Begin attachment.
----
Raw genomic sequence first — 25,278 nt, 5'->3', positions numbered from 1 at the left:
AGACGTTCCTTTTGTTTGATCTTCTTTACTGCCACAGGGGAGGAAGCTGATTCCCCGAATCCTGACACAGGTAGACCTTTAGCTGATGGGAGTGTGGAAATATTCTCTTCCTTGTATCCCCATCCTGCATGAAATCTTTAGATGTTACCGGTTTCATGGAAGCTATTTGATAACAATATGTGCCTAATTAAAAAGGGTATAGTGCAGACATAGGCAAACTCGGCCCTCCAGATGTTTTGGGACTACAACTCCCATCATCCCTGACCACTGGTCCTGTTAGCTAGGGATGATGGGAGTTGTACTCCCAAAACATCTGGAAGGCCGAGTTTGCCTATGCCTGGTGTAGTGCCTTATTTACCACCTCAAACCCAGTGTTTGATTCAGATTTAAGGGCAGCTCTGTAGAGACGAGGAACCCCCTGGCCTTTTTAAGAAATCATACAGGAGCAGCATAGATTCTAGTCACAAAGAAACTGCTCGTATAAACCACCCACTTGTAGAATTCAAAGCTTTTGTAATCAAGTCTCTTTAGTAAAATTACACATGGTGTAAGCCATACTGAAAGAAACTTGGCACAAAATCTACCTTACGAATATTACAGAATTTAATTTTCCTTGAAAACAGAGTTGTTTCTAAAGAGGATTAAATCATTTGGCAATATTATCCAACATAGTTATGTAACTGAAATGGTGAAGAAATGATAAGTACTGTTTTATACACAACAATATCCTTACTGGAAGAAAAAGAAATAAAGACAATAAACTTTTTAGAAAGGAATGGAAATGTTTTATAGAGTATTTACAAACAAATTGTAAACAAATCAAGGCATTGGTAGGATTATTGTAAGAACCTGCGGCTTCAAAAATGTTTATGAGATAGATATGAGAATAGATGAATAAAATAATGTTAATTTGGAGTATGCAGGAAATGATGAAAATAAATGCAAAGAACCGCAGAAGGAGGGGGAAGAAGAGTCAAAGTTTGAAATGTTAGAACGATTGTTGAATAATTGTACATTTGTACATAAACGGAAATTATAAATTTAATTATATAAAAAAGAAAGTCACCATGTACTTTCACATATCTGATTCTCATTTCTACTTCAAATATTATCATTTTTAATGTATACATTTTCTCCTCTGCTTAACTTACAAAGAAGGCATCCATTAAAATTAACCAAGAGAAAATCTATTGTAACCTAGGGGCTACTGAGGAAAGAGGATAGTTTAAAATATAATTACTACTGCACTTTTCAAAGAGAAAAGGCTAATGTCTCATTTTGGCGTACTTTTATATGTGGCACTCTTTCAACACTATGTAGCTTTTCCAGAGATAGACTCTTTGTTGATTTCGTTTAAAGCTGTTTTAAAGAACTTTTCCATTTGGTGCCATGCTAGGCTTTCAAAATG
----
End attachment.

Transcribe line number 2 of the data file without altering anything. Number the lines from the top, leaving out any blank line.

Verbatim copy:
AGACGTTCCTTTTGTTTGATCTTCTTTACTGCCACAGGGGAGGAAGCTGATTCCCCGAATCCTGACACAGGTAGACCTTTAGCTGATGGGAGTGTGGAAATATTCTCTTCCTTGTATCCCCATCCTGCATGAAATCTTTAGATGTTACCGGTTTCATGGAAGCTATTTGATAACAATATGTGCCTAATTAAAAAGGGTATAGTGCAGACATAGGCAAACTCGGCCCTCCAGATGTTTTGGGACTACAACTCCCATCATCCCTGACCACTGGTCCTGTTAGCTAGGGATGATGGGAGTTGTACTCCCAAAACATCTGGAAGGCCGAGTTTGCCTATGCCTGGTGTAGTGCCTTATTTACCACCTCAAACCCAGTGTTTGATTCAGATTTAAGGGCAGCTCTGTAGAGACGAGGAACCCCCTGGCCTTTTTAAGAAATCATACAGGAGCAGCATAGATTCTAGTCACAAAGAAACTGCTCGTATAAACCACCCACTTGTAGAATTCAAAGCTTTTGTAATCAAGTCTCTTTAGTAAAATTACACATGGTGTAAGCCATACTGAAAGAAACTTGGCACAAAATCTACCTTACGAATATTACAGAATTTAATTTTCCTTGAAAACAGAGTTGTTTCTAAAGAGGATTAAATCATTTGGCAATATTATCCAACATAGTTATGTAACTGAAATGGTGAAGAAATGATAAGTACTGTTTTATACACAACAATATCCTTACTGGAAGAAAAAGAAATAAAGACAATAAACTTTTTAGAAAGGAATGGAAATGTTTTATAGAGTATTTACAAACAAATTGTAAACAAATCAAGGCATTGGTAGGATTATTGTAAGAACCTGCGGCTTCAAAAATGTTTATGAGATAGATATGAGAATAGATGAATAAAATAATGTTAATTTGGAGTATGCAGGAAATGATGAAAATAAATGCAAAGAACCGCAGAAGGAGGGGGAAGAAGAGTCAAAGTTTGAAATGTTAGAACGATTGTTGAATAATTGTACATTTGTACATAAACGGAAATTATAAATTTAATTATATAAAAAAGAAAGTCACCATGTACTTTCACATATCTGATTCTCATTTCTACTTCAAATATTATCATTTTTAATGTATACATTTTCTCCTCTGCTTAACTTACAAAGAAGGCATCCATTAAAATTAACCAAGAGAAAATCTATTGTAACCTAGGGGCTACTGAGGAAAGAGGATAGTTTAAAATATAATTACTACTGCACTTTTCAAAGAGAAAAGGCTAATGTCTCATTTTGGCGTACTTTTATATGTGGCACTCTTTCAACACTATGTAGCTTTTCCAGAGATAGACTCTTTGTTGATTTCGTTTAAAGCTGTTTTAAAGAACTTTTCCATTTGGTGCCATGCTAGGCTTTCAAAATG